In her new collection, Katherine Gallagher draws on a rich inheritance from her different worlds: Australia, Britain – particularly London – and France. Her subject matter ranges widely: travel, exile, returning, change, nature, war, family, illness, love, loss, death and childhood experiences, always rooted in a passionate sense of discovery and attention to place. She juxtaposes a mix of colloquial and more formal verse-styles to evoke immediacy and feeling with impressive clarity and freshness of voice. Lyrical and politically-tuned, her poems range between moments of deep feeling and satire, laced with an often wry humour veering towards the surreal.
Many of the poems take the traveller as theme – 'traveller' in the widest sense, linking Gallagher's personal experience to the universal and showing the juxtapositions and layers to be discovered behind the seemingly familiar as well as the unknown.
She has a great fascination with the natural world, its vibrancy and colour – expressed in moments of wonder and unease, as in her poems on environmental themes and in the eclectic sequence, 'After Kandinsky' with which the collection concludes.
Her reflections on people draw in the multifariousness of everyday experience with wit, irony and elegance. Circus-Apprentice is an engaging, distinctive collection notable for its variety and seriousness, its adventurousness with word and image, and its sometimes understated, but sharply telling, content. Gallagher's poems combine candour and tenderness, humour and dark moments to tremendous effect.
Circus-Apprentice is Katherine Gallagher's fourth full-length collection of poetry.
"Katherine Gallagher... has an impressive clarity and freshness of voice. Her poems... are well-honed, musical, and the light touch in her lines betrays multi-layered depths..."
"...a generous and accomplished collection with a wide range of sympathies and concerns. ... poetry informed by courage and grace."
Her poetry has the nostalgia that accompanies all those who leave their homeland for another chosen one, but, wherever she is, Gallagher becomes the close observer of both the personal and the natural world. She is indeed a nomad of the planet and of the word. Her poetry is unique in its apparent simplicity, in its disarmingly unassuming voice, its ability to evoke both the painful and the joyful, in its courage and tenderness. Every individual has a country of the mind through which they wander at various stages of their lives; for Gallagher her country of the mind, her true and perhaps only 'home' is poetry.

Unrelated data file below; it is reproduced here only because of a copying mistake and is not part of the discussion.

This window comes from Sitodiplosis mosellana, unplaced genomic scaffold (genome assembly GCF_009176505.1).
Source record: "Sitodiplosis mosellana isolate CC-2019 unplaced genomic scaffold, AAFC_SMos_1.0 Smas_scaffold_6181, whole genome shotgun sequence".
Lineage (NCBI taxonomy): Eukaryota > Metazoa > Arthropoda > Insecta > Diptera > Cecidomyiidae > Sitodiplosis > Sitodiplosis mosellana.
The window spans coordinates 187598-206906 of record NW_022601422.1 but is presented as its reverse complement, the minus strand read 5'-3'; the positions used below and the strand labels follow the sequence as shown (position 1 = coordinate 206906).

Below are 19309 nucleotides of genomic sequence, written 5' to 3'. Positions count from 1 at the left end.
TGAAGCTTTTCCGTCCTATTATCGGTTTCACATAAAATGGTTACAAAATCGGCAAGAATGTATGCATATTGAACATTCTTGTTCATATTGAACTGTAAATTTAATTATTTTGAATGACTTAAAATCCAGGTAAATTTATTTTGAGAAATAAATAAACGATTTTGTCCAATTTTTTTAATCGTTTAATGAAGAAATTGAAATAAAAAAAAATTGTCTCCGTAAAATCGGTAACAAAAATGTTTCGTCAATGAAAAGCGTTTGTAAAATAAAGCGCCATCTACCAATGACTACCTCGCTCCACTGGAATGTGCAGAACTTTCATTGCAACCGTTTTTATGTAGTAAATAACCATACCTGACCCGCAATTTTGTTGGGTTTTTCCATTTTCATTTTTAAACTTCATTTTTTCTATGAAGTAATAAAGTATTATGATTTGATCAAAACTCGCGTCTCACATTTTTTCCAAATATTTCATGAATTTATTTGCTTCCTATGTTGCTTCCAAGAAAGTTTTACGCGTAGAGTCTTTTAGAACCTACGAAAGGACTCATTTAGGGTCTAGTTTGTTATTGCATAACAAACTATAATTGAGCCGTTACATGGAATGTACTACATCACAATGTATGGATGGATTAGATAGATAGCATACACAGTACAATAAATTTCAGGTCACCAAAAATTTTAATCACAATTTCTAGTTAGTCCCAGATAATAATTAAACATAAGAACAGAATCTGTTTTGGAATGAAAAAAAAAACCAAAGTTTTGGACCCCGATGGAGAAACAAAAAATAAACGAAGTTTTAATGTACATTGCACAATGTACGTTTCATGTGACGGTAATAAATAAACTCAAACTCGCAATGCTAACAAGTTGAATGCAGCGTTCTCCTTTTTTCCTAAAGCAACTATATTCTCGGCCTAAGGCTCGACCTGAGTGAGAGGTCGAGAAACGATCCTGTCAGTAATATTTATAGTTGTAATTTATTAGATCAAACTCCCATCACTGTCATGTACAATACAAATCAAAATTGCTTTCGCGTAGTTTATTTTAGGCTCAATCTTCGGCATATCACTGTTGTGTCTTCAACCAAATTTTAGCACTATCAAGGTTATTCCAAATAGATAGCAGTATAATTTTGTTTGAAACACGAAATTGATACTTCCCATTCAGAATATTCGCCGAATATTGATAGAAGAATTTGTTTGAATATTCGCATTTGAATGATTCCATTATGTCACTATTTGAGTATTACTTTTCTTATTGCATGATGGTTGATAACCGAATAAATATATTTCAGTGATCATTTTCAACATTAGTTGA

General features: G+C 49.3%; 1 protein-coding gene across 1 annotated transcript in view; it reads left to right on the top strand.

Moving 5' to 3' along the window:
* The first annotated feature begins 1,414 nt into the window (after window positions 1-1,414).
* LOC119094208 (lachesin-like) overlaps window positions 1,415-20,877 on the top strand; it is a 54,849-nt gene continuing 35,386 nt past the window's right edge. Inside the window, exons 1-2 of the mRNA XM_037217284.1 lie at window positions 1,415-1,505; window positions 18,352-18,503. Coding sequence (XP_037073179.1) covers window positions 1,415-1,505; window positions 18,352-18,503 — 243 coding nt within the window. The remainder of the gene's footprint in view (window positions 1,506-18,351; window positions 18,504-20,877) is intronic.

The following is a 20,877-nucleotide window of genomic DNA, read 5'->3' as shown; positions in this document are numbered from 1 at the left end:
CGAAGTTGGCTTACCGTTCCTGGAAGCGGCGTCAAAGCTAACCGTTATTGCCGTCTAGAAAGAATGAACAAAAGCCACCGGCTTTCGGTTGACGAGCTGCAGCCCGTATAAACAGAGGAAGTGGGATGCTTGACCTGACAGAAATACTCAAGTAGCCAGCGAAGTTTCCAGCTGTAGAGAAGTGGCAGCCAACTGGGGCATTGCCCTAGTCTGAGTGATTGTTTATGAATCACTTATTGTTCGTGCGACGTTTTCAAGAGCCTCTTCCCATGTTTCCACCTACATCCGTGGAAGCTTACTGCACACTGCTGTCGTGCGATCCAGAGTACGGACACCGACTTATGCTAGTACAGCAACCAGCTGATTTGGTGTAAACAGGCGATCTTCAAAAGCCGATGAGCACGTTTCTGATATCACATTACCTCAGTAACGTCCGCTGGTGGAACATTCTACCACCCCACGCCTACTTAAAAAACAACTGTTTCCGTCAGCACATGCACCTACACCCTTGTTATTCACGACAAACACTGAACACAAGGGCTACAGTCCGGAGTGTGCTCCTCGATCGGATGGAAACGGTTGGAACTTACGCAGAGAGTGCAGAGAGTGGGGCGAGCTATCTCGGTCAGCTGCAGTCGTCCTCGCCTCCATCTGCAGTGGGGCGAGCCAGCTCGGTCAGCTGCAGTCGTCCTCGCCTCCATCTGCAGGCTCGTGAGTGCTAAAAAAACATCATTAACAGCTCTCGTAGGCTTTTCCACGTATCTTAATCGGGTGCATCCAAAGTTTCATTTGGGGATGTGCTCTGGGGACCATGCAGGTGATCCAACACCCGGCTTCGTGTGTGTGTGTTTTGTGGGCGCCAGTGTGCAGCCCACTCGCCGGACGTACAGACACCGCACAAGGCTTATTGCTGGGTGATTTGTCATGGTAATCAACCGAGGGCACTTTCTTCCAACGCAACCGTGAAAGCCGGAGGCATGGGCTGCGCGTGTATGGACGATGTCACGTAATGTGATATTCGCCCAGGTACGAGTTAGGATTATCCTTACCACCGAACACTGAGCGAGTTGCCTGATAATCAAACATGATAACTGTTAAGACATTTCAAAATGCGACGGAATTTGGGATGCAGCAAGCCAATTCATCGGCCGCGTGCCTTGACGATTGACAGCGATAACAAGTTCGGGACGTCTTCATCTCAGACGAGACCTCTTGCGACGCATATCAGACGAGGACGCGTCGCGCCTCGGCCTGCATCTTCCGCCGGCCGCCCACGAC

In her new collection, Katherine Gallagher draws on a rich inheritance from her different worlds: Australia, Britain - particularly London - and France. Her subject matter ranges widely: travel, exile, returning, change, nature, war, family, illness, love, loss, death and childhood experiences, always rooted in a passionate sense of discovery and attention to place. She juxtaposes a mix of colloquial and more formal verse-styles to evoke immediacy and feeling with impressive clarity and freshness of voice. Lyrical and politically-tuned, her poems range between moments of deep feeling and satire, laced with an often wry humour veering towards the surreal.
Circus-Apprentice, 2006, ISBN 1-904614-02-7. £8.09Circus-Apprentice can be ordered from Arc Publications
Quotes and Reviews
— Lyn McCredden, Australian Book Review, May 2007
"Prayers answered..., [this book] quietly restores my faith... it has been written by a woman who has travelled. ...[there is] worldly-wisdom, real life experience, a sense of her having lived. ...more
— John Mingay, Stride Magazine, March 2007
"What's it like then?" Isn't that the question you ask when someone has mentioned a poet you've not heard of? You wouldn't expect them to give you the hushed lips sign and send you a review in the post; you'd prefer it if they enticed you there and then by encapsulating the qualities on show in a few words. ...more
— Adrian Buckner, Poetry Nottingham 61/2, Summer 2007
Gallagher has been writing poetry for a long time and has learned her craft well. There is maturity and control in the writing and she can find an apt image. ...more
— Frank Dullaghan, Seam 27, Autumn 2007
Circus-Apprentice is perhaps at its best when responding to, or writing in terms of, light. She seems to me best as a poet of surfaces (which is not the same as being superficial) — but what surfaces they are, dazzling and radiant, seen with a painter's eye and articulated in language full of passion and painterly texture:
I am in love with its brazenness: Ferocity that opens up the sun... ... hedge-fire, this harvest I revel in, where gold is traversed by sun and the thicket locks me into birdsong. ...more
— Glynn Pursglove, Acumen May 2007
Admirers of Katherine Gallagher's previous collections will welcome the strong, resourceful and varied poems of her fourth full-length collection, Circus-Apprentice, as will readers new to her work. ...more
— Penelope Shuttle, Second Light Newsletter
Last Sunday I carted an awkward tray of potted ranunculi and a hairy fern across London by bus. My surreal view of the moving urban landscape through the stems and flowers — as if a mini-garden were flying along the streets — put me in mind of the other leaves I have been carting around London in my bag over the last month: Katherine Gallagher's Circus-Apprentice. ...more
— Ian Henderson, King's College London
... Katherine Gallagher has an aesthetic purity which combines introspection with an outward focus. Gallagher's longer verse layers narratives, like 'Keeper', which opens with the question, 'You want me to be a lighthouse keeper? Fine. ...more
— Rowan B. Fortune-Wood, The Personal to the Political, Envoi 149, February 2008